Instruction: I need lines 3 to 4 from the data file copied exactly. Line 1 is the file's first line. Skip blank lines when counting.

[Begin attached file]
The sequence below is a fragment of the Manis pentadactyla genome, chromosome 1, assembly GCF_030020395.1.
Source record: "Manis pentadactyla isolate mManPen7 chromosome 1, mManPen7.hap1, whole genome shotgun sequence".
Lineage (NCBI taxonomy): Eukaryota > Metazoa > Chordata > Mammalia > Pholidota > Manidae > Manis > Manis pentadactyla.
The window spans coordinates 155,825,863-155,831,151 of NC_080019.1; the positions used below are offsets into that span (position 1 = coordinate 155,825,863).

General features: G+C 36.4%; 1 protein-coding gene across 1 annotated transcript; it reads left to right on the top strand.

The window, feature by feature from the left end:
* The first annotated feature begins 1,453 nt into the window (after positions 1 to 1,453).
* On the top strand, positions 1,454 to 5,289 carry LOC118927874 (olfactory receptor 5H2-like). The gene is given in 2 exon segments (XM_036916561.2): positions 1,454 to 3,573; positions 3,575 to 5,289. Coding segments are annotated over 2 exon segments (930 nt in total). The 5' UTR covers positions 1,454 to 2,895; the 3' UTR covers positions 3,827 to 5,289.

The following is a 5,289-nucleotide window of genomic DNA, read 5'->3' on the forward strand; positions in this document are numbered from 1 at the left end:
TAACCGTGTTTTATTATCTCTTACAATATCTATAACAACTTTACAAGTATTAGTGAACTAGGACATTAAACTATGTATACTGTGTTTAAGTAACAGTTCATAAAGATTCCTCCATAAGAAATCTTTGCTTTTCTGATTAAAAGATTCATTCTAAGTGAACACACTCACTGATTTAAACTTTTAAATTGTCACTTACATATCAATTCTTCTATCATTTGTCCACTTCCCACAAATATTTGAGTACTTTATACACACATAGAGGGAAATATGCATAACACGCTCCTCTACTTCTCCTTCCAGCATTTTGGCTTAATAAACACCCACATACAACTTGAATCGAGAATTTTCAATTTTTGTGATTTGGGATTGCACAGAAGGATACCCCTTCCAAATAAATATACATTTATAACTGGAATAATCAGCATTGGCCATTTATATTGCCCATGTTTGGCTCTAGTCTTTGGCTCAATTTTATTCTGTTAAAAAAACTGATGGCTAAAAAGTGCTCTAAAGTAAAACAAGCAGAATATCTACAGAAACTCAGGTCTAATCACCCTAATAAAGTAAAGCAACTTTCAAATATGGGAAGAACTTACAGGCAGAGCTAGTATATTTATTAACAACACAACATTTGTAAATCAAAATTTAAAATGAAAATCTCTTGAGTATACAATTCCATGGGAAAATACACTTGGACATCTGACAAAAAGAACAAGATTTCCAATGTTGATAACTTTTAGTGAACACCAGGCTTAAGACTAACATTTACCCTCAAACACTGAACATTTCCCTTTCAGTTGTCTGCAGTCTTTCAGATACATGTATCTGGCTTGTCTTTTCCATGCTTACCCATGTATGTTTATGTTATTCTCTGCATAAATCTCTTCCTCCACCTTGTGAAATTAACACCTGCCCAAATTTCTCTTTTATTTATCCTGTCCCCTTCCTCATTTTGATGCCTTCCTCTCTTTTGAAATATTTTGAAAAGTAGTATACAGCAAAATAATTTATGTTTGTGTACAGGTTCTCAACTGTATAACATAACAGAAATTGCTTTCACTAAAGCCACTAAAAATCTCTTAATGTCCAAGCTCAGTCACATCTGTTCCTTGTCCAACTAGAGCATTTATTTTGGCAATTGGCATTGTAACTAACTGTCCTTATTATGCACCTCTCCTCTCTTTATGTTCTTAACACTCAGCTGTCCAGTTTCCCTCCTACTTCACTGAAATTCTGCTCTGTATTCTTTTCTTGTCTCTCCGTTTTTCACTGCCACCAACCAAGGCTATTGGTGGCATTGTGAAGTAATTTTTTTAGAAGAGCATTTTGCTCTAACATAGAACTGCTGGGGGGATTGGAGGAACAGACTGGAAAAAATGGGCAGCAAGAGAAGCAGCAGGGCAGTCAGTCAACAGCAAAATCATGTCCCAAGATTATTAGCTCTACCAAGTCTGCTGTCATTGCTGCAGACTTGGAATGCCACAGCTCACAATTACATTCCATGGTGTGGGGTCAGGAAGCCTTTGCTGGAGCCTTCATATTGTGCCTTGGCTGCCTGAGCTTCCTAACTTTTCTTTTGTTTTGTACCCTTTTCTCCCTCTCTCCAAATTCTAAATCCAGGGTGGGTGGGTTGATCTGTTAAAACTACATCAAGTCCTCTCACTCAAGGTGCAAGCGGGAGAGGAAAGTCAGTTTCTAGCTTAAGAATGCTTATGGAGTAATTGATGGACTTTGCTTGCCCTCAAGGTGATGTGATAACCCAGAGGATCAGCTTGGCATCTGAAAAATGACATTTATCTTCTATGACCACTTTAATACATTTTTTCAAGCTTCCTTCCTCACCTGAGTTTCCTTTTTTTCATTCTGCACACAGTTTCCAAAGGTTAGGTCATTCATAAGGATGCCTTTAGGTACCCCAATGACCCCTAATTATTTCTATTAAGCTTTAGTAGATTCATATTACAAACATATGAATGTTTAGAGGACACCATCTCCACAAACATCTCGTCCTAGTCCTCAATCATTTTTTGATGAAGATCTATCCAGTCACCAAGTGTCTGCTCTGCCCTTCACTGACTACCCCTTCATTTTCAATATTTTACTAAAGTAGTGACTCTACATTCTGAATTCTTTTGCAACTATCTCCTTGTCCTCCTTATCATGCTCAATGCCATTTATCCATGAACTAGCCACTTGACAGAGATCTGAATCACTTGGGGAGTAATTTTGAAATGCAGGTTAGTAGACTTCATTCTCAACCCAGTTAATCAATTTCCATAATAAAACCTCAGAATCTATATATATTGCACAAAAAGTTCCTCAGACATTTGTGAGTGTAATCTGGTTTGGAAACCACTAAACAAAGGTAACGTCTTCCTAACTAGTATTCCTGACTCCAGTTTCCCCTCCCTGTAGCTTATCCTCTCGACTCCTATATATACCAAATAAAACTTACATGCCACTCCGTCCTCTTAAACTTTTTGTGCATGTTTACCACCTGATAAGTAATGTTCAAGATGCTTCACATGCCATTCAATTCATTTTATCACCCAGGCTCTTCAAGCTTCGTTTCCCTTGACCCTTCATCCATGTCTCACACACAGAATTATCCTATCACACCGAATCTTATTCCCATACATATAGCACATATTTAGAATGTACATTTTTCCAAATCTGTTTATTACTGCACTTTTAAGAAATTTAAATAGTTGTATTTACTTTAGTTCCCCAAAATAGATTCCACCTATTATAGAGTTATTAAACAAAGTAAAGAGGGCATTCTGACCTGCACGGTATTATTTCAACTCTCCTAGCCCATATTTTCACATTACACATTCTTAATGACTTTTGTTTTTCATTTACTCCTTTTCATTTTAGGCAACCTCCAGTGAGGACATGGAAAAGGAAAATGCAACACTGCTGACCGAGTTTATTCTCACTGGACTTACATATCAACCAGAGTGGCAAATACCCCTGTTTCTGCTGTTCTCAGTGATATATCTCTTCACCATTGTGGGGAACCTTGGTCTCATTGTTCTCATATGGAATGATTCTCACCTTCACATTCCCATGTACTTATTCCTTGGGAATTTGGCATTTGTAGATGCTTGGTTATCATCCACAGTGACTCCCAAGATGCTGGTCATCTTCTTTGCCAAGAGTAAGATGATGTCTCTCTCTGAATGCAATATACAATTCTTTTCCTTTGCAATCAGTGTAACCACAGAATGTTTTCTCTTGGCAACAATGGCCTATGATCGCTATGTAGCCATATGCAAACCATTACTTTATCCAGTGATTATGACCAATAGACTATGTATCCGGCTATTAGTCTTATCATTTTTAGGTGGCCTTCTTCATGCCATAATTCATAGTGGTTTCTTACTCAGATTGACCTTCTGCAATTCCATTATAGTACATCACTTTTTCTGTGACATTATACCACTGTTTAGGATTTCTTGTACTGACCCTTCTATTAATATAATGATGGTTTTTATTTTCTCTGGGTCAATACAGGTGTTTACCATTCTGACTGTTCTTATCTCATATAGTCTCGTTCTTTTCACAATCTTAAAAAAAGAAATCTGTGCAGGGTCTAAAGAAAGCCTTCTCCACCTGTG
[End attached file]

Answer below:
Lineage (NCBI taxonomy): Eukaryota > Metazoa > Chordata > Mammalia > Pholidota > Manidae > Manis > Manis pentadactyla.
The window spans coordinates 155,825,863-155,831,151 of NC_080019.1; the positions used below are offsets into that span (position 1 = coordinate 155,825,863).